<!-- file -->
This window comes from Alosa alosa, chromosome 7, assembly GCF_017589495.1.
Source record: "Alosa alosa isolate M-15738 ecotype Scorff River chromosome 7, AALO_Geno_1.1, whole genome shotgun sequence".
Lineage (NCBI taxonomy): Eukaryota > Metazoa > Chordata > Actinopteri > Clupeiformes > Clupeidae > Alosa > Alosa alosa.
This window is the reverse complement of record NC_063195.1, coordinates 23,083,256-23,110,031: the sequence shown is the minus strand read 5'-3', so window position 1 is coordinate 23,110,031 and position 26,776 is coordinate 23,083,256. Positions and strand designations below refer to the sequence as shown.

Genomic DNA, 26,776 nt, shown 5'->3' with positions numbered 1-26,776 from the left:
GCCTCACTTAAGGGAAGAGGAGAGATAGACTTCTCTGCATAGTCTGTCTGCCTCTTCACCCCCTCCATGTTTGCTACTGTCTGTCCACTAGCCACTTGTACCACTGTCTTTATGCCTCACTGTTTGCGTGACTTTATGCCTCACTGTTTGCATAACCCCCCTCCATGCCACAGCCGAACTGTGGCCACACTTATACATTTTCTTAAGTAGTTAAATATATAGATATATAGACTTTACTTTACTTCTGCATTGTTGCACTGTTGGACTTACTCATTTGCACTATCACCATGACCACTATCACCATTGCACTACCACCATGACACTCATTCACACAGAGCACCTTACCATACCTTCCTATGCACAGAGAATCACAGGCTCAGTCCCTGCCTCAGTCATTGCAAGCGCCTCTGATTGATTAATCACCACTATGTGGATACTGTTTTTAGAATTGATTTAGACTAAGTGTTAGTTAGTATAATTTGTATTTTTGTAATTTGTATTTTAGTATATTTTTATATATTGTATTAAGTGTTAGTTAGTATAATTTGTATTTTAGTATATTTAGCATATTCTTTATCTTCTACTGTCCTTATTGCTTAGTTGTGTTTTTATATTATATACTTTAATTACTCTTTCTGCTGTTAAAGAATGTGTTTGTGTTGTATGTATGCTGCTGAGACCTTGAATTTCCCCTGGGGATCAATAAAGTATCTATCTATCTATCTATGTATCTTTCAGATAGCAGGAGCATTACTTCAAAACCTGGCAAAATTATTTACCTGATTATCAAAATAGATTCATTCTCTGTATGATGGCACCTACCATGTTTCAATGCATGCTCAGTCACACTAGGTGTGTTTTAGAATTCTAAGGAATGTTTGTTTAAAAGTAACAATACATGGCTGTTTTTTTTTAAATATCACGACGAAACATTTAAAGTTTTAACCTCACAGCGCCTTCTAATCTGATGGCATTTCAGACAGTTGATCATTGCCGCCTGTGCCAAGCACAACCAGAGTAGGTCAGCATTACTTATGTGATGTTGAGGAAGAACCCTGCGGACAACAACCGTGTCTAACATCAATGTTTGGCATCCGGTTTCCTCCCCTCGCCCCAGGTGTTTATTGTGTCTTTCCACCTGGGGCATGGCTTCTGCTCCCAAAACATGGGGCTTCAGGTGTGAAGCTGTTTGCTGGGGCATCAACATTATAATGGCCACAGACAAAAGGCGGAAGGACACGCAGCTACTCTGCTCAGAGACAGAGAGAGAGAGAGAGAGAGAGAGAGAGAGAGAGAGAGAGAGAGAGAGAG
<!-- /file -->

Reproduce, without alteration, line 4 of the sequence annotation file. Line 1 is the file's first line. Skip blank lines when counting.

This window is the reverse complement of record NC_063195.1, coordinates 23,083,256-23,110,031: the sequence shown is the minus strand read 5'-3', so window position 1 is coordinate 23,110,031 and position 26,776 is coordinate 23,083,256. Positions and strand designations below refer to the sequence as shown.